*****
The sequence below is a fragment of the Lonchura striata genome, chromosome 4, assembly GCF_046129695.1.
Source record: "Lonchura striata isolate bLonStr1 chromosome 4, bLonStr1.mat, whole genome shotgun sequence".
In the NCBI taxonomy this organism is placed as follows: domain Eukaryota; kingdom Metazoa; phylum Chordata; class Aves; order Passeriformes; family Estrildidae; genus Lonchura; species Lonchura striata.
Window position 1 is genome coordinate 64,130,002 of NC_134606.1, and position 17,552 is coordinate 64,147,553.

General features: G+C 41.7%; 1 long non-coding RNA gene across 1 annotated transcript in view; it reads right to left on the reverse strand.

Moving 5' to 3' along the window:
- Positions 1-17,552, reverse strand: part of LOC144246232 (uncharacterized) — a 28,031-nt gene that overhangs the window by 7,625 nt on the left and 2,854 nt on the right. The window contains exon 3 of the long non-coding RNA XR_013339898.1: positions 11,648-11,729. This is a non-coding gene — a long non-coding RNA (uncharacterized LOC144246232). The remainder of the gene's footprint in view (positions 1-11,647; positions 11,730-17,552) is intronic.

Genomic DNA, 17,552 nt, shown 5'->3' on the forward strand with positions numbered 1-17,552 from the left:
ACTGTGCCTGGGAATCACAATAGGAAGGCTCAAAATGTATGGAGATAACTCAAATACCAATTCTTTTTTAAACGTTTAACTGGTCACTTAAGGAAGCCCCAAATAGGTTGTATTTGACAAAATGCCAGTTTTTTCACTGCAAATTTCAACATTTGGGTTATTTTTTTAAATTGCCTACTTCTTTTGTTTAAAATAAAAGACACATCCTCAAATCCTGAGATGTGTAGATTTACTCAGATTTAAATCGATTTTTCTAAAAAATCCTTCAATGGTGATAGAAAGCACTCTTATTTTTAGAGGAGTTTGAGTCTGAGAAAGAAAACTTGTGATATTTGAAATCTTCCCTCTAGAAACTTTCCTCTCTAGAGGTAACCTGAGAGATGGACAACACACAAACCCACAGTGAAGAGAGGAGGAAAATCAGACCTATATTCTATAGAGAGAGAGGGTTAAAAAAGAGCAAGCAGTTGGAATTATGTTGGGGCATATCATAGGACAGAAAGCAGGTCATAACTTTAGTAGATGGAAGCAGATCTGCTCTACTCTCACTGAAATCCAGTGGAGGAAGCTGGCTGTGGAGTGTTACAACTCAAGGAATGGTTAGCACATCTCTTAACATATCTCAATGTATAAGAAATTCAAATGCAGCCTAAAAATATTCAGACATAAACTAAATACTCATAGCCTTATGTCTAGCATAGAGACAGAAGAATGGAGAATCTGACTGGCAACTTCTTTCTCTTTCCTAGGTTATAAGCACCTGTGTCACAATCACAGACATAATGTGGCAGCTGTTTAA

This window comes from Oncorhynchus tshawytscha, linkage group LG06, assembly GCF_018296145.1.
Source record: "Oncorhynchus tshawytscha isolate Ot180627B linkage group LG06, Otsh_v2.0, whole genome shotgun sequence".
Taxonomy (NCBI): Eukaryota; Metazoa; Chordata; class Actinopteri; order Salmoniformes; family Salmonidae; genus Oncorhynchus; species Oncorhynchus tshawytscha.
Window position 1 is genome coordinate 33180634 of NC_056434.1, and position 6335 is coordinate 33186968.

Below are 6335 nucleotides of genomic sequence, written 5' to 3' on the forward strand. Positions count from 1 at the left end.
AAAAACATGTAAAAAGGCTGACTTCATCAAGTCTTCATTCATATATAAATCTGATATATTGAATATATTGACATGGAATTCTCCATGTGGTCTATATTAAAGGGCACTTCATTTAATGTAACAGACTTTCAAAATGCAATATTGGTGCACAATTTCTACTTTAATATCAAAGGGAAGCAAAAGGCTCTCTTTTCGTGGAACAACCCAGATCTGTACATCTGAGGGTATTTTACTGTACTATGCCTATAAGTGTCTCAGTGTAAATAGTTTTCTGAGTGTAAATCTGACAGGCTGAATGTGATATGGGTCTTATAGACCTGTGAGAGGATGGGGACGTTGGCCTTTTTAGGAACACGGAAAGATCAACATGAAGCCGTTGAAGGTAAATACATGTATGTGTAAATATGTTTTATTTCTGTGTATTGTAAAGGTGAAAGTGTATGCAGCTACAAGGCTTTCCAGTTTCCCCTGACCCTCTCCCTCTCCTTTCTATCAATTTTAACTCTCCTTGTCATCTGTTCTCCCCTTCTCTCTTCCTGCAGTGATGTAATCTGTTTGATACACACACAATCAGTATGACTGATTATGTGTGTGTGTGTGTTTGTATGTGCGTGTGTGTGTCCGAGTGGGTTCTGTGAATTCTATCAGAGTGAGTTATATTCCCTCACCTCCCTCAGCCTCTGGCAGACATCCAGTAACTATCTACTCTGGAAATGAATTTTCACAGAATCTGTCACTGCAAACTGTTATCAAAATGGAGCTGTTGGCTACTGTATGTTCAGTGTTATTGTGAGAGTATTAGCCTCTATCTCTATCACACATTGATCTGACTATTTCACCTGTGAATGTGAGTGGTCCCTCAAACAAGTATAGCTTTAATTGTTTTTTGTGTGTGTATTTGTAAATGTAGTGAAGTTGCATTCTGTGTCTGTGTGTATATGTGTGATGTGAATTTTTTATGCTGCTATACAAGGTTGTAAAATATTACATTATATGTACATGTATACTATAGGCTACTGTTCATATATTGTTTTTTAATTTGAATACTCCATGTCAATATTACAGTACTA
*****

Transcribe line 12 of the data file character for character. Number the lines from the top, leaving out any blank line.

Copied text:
Taxonomy (NCBI): Eukaryota; Metazoa; Chordata; class Actinopteri; order Salmoniformes; family Salmonidae; genus Oncorhynchus; species Oncorhynchus tshawytscha.